• Average Customer Review: 4.2 out of 5 stars  See all reviews (6 customer reviews)
  • Amazon Best Sellers Rank: #2,424,826 in Books (See Top 100 in Books)

More About the Author

I research and write about science, technology, ethics, and public policy. I got my law degree and PhD in Philosophy in my hometown, at the University of Buffalo, and was until recently a tenured, associate professor of philosophy at Delft University. I am now a Visiting Professor at the UNAM Instituto de Filosoficas and Director of Research and Strategic Initiatives at the Mexican National Commission of Bioethics. As a sci-fi fan since my childhood, I have also tried my hand at writing two sci-fi novels, one of which is published (Reboot World). An over-arching area of inquiry I devote much of my time to is the issue of promoting innovation, and encouraging alternative approaches to intellectual property. I am particularly interested in Open Source culture and philosophy, and lately have become very interested in Neil Gershenfeld's Fab lab project. I think he's doing tremendous work in technology and justice, and whether this approach can become the primary mode of innovation and distribution of goods in the future is an exciting question. I hope it can.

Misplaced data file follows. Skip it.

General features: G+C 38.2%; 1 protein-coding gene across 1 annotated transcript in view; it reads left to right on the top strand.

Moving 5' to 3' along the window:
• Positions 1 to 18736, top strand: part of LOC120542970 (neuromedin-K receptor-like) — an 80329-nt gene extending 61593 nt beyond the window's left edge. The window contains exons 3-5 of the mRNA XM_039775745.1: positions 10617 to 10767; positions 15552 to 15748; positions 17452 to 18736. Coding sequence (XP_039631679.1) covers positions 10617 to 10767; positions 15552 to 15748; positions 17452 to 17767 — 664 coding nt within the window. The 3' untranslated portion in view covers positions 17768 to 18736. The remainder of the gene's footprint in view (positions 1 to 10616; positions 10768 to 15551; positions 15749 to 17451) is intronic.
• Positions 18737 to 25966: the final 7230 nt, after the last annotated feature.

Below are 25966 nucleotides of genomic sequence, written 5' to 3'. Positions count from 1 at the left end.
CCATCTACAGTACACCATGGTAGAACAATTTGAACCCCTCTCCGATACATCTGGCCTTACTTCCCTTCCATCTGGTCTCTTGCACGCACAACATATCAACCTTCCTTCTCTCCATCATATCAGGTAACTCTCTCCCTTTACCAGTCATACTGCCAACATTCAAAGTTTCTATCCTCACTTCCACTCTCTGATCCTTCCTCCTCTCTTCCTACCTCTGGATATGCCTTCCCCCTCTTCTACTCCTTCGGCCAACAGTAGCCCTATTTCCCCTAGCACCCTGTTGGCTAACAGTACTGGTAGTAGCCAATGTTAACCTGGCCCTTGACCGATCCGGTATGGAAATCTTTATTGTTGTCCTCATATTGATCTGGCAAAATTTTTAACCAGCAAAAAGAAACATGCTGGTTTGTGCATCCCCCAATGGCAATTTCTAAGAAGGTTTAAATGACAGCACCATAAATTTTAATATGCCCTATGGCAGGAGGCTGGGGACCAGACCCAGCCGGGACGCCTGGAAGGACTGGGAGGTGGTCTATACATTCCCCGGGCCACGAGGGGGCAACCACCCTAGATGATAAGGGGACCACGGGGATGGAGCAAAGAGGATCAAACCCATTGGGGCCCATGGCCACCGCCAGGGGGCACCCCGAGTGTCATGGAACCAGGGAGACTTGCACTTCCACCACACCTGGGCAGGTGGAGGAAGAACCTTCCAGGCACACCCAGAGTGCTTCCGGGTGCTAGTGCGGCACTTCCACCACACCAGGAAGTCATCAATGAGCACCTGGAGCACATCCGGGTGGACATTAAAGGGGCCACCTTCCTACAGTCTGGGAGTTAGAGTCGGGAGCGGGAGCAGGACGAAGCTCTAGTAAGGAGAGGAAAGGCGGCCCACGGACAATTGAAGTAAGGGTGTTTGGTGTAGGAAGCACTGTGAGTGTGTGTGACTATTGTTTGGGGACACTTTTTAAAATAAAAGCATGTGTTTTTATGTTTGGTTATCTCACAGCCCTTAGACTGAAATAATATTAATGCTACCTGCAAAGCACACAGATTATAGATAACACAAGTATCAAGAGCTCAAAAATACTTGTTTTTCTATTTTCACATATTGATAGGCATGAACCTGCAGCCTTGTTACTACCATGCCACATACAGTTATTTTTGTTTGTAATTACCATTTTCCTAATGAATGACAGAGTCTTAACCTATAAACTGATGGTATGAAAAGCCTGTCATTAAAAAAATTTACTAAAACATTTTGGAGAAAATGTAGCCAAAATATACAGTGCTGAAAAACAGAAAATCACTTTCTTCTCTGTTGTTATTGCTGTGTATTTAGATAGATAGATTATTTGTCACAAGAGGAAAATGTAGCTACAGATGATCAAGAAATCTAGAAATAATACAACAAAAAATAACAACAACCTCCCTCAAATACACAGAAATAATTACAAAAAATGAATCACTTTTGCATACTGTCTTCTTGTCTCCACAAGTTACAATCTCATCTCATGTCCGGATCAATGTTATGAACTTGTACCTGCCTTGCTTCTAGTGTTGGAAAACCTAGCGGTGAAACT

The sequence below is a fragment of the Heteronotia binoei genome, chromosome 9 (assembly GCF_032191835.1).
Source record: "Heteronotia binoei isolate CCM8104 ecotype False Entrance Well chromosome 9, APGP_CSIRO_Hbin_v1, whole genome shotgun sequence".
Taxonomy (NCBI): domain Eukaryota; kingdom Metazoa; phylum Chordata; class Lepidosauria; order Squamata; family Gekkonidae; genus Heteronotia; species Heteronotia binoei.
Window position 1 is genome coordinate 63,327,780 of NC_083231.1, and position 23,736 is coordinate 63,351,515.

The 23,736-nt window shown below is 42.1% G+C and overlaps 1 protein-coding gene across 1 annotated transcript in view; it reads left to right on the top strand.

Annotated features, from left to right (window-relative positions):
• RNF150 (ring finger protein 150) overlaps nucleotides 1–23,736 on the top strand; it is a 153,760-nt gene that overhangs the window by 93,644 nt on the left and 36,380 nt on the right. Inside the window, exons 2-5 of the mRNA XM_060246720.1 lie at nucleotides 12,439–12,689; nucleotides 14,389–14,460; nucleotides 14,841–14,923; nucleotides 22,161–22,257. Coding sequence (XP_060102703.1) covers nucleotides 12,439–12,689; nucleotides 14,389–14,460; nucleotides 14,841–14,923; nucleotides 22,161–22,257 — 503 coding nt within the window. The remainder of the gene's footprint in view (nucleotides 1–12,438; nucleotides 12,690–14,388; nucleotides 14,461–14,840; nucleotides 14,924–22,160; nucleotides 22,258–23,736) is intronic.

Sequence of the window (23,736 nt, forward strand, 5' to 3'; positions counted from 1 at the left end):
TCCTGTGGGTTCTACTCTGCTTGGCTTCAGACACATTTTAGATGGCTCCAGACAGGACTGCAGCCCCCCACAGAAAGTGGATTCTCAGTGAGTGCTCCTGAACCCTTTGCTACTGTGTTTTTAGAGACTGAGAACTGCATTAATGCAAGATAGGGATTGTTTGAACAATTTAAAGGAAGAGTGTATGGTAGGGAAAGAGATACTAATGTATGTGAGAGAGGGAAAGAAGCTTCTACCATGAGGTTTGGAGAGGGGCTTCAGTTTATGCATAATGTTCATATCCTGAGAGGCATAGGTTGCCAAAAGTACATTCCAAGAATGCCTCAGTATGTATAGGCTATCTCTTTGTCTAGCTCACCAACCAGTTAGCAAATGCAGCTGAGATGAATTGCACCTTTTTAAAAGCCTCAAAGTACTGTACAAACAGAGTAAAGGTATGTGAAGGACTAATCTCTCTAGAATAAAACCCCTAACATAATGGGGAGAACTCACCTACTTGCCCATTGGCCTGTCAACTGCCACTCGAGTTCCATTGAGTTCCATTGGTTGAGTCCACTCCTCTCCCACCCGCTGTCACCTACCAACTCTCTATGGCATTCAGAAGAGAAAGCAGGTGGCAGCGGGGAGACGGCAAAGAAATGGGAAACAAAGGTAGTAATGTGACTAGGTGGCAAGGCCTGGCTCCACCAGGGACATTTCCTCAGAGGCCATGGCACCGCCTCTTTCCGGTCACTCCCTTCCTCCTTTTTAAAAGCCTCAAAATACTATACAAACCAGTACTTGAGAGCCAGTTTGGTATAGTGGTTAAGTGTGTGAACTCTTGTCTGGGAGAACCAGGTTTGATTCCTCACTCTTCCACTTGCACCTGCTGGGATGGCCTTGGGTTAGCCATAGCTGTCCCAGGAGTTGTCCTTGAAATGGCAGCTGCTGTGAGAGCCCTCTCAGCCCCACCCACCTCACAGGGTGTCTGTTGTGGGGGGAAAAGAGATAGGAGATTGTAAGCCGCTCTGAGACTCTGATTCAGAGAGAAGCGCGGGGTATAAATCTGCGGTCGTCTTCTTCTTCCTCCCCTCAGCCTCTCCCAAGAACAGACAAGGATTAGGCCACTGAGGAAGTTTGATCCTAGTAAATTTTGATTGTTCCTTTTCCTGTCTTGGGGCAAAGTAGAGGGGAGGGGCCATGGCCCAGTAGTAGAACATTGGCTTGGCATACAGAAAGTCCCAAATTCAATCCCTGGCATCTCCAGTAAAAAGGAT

Customer Reviews

Most Helpful Customer Reviews

7 of 9 people found the following review helpful By modbom on June 18, 2009
Format: Paperback
Wow. This is a fascinating topic with a lot of complex issues of science, philosophy and law. Who Owns You digs deep in all of these places. The author skips nothing on this methodical, philosophical trip. I found it a to be a great primer on the nuts and bolts behind the science of genomics. It also pieces apart a thicket of assumptions around our ideas of identity, personhood, ownership and yes property rights (copyrights, patents etc). Even if you find yourself differing with the author on some of his conclusions your thinking on the subject will be an order of magnitude more precise and informed after reading this.
His writing style is very friendly and readable. In the best tradition of science writing it embraces complexity with aplomb. The details and research really made the book, and it's arguments, come alive for me. It's rare that such an erudite argument is so fun to read.
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3 of 4 people found the following review helpful By Luigi Palombi on October 5, 2009
Format: Paperback Verified Purchase